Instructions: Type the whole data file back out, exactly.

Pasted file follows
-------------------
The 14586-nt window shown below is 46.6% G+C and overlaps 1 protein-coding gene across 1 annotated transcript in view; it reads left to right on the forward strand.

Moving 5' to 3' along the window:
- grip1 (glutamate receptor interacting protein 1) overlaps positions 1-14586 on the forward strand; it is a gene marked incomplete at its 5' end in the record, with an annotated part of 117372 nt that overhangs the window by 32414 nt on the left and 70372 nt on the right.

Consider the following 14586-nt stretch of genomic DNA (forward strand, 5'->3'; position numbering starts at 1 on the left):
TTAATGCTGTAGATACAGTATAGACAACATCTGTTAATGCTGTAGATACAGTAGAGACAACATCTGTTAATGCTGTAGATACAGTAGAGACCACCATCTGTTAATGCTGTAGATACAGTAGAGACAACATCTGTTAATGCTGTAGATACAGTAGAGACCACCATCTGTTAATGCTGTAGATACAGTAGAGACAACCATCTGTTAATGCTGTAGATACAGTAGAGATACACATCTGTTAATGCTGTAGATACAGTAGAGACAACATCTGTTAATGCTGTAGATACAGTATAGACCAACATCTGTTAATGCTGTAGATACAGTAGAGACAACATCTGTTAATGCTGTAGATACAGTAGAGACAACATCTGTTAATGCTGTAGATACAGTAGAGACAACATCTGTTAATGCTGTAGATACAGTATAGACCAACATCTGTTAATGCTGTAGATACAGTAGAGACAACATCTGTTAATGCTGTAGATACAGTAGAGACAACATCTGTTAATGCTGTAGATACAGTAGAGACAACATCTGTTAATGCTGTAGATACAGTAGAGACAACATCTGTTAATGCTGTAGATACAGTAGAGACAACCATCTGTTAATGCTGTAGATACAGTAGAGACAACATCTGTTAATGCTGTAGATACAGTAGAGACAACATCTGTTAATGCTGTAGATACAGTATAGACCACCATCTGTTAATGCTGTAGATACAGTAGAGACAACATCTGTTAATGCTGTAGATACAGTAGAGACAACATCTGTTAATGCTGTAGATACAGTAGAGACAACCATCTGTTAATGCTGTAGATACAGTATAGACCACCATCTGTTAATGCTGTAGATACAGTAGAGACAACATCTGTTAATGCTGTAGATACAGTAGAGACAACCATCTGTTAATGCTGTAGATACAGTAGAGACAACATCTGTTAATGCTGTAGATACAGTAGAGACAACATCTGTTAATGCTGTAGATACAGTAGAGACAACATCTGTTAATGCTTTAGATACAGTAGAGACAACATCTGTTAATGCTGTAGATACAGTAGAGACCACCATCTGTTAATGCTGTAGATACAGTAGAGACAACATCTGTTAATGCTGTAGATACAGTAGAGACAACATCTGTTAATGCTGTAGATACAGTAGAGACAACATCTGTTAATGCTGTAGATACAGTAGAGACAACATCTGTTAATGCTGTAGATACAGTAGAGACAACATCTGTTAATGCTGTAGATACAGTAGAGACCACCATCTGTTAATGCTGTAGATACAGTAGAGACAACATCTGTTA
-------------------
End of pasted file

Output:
The 14586-nt window shown below is 46.6% G+C and overlaps 1 protein-coding gene across 1 annotated transcript in view; it reads left to right on the forward strand.

Moving 5' to 3' along the window:
- grip1 (glutamate receptor interacting protein 1) overlaps positions 1-14586 on the forward strand; it is a gene marked incomplete at its 5' end in the record, with an annotated part of 117372 nt that overhangs the window by 32414 nt on the left and 70372 nt on the right.

Consider the following 14586-nt stretch of genomic DNA (forward strand, 5'->3'; position numbering starts at 1 on the left):
TTAATGCTGTAGATACAGTATAGACAACATCTGTTAATGCTGTAGATACAGTAGAGACAACATCTGTTAATGCTGTAGATACAGTAGAGACCACCATCTGTTAATGCTGTAGATACAGTAGAGACAACATCTGTTAATGCTGTAGATACAGTAGAGACCACCATCTGTTAATGCTGTAGATACAGTAGAGACAACCATCTGTTAATGCTGTAGATACAGTAGAGATACACATCTGTTAATGCTGTAGATACAGTAGAGACAACATCTGTTAATGCTGTAGATACAGTATAGACCAACATCTGTTAATGCTGTAGATACAGTAGAGACAACATCTGTTAATGCTGTAGATACAGTAGAGACAACATCTGTTAATGCTGTAGATACAGTAGAGACAACATCTGTTAATGCTGTAGATACAGTATAGACCAACATCTGTTAATGCTGTAGATACAGTAGAGACAACATCTGTTAATGCTGTAGATACAGTAGAGACAACATCTGTTAATGCTGTAGATACAGTAGAGACAACATCTGTTAATGCTGTAGATACAGTAGAGACAACATCTGTTAATGCTGTAGATACAGTAGAGACAACCATCTGTTAATGCTGTAGATACAGTAGAGACAACATCTGTTAATGCTGTAGATACAGTAGAGACAACATCTGTTAATGCTGTAGATACAGTATAGACCACCATCTGTTAATGCTGTAGATACAGTAGAGACAACATCTGTTAATGCTGTAGATACAGTAGAGACAACATCTGTTAATGCTGTAGATACAGTAGAGACAACCATCTGTTAATGCTGTAGATACAGTATAGACCACCATCTGTTAATGCTGTAGATACAGTAGAGACAACATCTGTTAATGCTGTAGATACAGTAGAGACAACCATCTGTTAATGCTGTAGATACAGTAGAGACAACATCTGTTAATGCTGTAGATACAGTAGAGACAACATCTGTTAATGCTGTAGATACAGTAGAGACAACATCTGTTAATGCTTTAGATACAGTAGAGACAACATCTGTTAATGCTGTAGATACAGTAGAGACCACCATCTGTTAATGCTGTAGATACAGTAGAGACAACATCTGTTAATGCTGTAGATACAGTAGAGACAACATCTGTTAATGCTGTAGATACAGTAGAGACAACATCTGTTAATGCTGTAGATACAGTAGAGACAACATCTGTTAATGCTGTAGATACAGTAGAGACAACATCTGTTAATGCTGTAGATACAGTAGAGACCACCATCTGTTAATGCTGTAGATACAGTAGAGACAACATCTGTTA